The French “niqab” ban (burqa ban, whatever ban…call it what you will) of October 2010 has not faded away from the public consciousness in France at all. What I had originally hoped was just right-wing propaganda has turned out to be, since its entry into force in April 2011, part and parcel of a unique French interpretation of democracy and a revisionist version of French secularism, or laïcité. What started as laïcité was a series of what were originally anti-Catholic laws in 1882 and 1905, which became if not always in word, in deed, anti-Muslim laws and political positions, starting with the “headscarf affair” of 1989 (a decent overview is available on Wikipedia). The legislation of discrimination against Muslims parading as secularism, and the paranoia over niqabs, has gotten to the point to where private citizens are now taking it upon themselves to enforce the niqab ban. It is almost depressing to look over the number of posts I have written on the subject in the past five years (which are linked throughout the post), and to notice that things have changed for the worse.
First up on the vigilante justice scene is right-wing French politican Nadine Morano, who took it upon herself earlier this month to accost a woman in niqab and asking her to “respect the law.” While Nadine Morano freaking out about head coverings is part of the spectacle that is French politics (this is not her first rodeo in making hijab or niqab her own personal cause célébre), another bit of news that leaked recently is more troublesome. Specifically, some members of cast of La Traviata at the Paris Opéra refused to take the stage on October 3rd (the news just leaked last week) until a woman in niqab (a French media source speaks of a “face veil”) left the front row of the audience, which she apparently did without incident.
In the defense of the French, expelling the women is within the confines of the law (see the brochure in French here). In fact, the newspaper Libération has a handy graphic for those of us who may be confused.
Basically, in France, you can only legally cover your face in your house or in private places, which kind of defeats the purpose of niqab, although I do like the nifty Daft Punk helmet and am glad to know that dressing up like Daft Punk would in principle also be illegal (who are we kidding, this law is only for Muslims). I will note that the infographic is incorrect on one point: a woman in “just” a headscarf is not only not allowed into schools, she is also not allowed in public buildings like mayors’ offices, and she is not allowed on field trips with her children outside of school. This has nothing to do with the niqab ban.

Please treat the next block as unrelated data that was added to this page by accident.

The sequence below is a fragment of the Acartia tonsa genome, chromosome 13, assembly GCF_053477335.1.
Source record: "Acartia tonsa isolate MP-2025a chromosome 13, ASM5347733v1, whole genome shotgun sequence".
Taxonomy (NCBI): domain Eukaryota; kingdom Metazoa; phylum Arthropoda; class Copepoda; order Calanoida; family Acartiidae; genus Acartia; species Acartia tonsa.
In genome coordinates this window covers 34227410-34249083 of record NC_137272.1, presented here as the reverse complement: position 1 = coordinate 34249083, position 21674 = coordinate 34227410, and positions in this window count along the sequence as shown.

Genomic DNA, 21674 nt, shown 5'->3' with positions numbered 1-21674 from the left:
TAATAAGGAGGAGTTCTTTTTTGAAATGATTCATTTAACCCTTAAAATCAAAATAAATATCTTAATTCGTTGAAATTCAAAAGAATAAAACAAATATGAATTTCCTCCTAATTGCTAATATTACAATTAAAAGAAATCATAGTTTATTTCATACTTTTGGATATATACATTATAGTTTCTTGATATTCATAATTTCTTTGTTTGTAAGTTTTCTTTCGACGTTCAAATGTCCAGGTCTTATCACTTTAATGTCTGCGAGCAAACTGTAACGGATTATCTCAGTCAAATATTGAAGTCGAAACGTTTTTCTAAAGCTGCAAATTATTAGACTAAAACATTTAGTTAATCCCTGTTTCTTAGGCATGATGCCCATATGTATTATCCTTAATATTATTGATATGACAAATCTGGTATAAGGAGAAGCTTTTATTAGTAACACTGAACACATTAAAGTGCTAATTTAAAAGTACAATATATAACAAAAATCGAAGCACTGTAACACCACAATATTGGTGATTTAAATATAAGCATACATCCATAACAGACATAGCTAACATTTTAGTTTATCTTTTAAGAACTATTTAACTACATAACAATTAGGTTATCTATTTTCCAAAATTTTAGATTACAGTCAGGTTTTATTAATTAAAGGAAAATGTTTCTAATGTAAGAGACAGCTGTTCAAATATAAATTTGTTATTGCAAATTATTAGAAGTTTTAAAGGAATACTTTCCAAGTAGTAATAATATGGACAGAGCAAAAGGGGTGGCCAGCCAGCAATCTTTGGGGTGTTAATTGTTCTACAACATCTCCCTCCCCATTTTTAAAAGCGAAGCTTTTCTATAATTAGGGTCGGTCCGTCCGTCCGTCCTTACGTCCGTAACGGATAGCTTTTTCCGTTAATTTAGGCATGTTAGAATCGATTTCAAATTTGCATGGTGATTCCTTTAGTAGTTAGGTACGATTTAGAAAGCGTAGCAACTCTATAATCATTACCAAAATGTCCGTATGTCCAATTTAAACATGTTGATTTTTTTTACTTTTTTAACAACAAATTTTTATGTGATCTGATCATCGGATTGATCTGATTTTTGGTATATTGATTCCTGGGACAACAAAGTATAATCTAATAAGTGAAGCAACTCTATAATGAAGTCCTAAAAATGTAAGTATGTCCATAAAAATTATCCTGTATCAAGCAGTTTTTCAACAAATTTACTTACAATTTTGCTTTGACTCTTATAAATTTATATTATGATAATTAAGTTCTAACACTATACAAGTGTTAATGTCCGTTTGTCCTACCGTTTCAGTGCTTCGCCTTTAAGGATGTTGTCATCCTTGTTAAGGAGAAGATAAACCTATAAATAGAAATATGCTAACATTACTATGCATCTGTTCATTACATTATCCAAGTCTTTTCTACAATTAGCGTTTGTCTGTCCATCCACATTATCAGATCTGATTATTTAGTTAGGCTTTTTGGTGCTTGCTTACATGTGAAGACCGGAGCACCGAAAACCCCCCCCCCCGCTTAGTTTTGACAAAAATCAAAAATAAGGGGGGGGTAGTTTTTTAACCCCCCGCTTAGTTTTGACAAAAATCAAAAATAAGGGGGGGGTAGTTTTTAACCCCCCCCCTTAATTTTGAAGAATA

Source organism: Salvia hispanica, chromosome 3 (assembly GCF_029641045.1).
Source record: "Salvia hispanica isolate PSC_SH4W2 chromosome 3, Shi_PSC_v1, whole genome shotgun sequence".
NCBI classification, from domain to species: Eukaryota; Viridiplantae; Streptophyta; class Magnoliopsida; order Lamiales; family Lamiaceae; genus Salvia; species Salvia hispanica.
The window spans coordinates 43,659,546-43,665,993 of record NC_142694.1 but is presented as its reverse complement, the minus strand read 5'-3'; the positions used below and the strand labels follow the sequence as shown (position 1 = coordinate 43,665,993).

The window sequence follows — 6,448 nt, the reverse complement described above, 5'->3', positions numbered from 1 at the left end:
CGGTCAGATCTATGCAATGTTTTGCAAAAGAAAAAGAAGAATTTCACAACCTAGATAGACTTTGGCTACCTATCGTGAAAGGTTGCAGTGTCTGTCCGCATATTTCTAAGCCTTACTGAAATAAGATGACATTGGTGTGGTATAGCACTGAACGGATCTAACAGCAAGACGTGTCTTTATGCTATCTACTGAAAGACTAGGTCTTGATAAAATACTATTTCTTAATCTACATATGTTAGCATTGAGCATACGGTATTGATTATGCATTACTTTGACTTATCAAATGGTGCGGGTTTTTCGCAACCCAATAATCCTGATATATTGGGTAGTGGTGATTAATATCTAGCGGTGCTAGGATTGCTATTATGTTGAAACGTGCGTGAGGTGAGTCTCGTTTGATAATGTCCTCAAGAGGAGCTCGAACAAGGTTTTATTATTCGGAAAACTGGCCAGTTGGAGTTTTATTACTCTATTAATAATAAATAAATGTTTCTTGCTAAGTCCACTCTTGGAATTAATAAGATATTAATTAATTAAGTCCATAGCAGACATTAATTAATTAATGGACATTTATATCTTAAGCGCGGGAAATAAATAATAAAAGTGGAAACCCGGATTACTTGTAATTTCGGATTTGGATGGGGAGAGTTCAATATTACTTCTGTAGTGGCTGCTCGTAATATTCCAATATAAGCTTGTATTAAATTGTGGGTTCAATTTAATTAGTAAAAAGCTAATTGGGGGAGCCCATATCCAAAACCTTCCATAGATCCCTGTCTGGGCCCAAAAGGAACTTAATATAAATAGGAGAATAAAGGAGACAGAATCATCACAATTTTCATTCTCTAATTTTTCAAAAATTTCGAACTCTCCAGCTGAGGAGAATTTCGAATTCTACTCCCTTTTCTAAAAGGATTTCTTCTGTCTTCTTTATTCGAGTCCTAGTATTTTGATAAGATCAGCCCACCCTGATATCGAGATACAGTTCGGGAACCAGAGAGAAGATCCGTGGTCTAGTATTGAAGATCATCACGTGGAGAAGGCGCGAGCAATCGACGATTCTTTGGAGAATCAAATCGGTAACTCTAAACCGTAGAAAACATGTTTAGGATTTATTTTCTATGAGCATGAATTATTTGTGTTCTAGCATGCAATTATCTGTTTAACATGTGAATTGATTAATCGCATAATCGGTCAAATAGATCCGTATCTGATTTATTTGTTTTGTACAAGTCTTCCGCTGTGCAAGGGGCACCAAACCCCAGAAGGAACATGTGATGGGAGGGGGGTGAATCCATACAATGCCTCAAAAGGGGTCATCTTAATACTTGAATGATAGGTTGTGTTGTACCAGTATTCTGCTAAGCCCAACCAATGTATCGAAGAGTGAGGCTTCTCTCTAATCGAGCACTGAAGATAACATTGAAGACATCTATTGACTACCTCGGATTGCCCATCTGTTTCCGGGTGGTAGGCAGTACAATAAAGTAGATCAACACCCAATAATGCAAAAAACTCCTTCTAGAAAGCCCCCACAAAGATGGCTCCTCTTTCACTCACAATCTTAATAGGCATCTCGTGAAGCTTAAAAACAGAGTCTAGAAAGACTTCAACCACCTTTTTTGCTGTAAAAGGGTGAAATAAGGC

The legality of what is a law on the books is not what I find problematic (well, not anymore, at least; I have had four years to get used to it). It bothers me that members of the general public, of which Ms. Morano, despite the fact that she is struggling to stay relevant (in fact, the police who took her complaint did not appear to know who she was) and these opera singers are a part, choose to take the law into their own hands, which for me is tantamount to harassment. In what other circumstances are “citizen arrest” situations generally expected? Robberies? Assaults? Is a woman in a niqab really on that kind of level?
As I have said in another post on the subject for MMW, worrying about Muslims and their clothing has become so commonplace and banal in France, as if they are the only ones in the entire country who have failed to understand the specificities of French secularism (or, that these are anti-Muslim laws cloaked under the veil of laïcité). Finally, it makes me sad that almost five years on from the niqab ban, I still don’t think this is about what people like to call laïcité, as I discussed in yet another post about France and its Muslims. Is the Opéra incident really about secularism, keeping religious symbols out of the public space, keeping France French? It’s not against Muslims, right, but rather their sacrosanct laïcité?
What is inherently wrong with a woman minding her own business, while her face happens to be covered? How can we interpret France’s niqab ban in any other way than discriminatory?
In your next post I suggest you discuss the following: “If a society can decree that certain body parts must be covered, why can’t that same society decree that other body parts be uncovered?”
“What is inherently wrong with a woman minding her own business, while her face happens to be covered?”
Your questions miss the obvious point. Who’s to say that the one wearing the niqab is a muslim or a woman? The niqab conceals identity, even gender, and the concealment of identity facilitates crime.
“How can we interpret France’s niqab ban in any other way than discriminatory?”
Your second question is solipsistic and self-pitying. I would not expect to be allowed to wear a mask in public for reasons of public safety. Why should you?
We’ll worry about this when Saudi Arabia allows freedom of religion.
France, like most Western democracies other than the U.S., places bans on certain forms of political extremist expression. I don’t personally agree with that for adults going about their lives (school children is a more problematic issue), but the niqab reflects extremist socio-political beliefs regarding women, even by the standards of French Muslims alone, let alone French society as a whole. They are being relatively consistent in their application of these laws and principles and categorize them as “anti-Muslim”, etc. is insupportable. Laïcité long predates the arrival of Muslims in France in significant numbers, so there is further hardly cause to act surprised or affronted that a much touted value is actually reflected in society at large.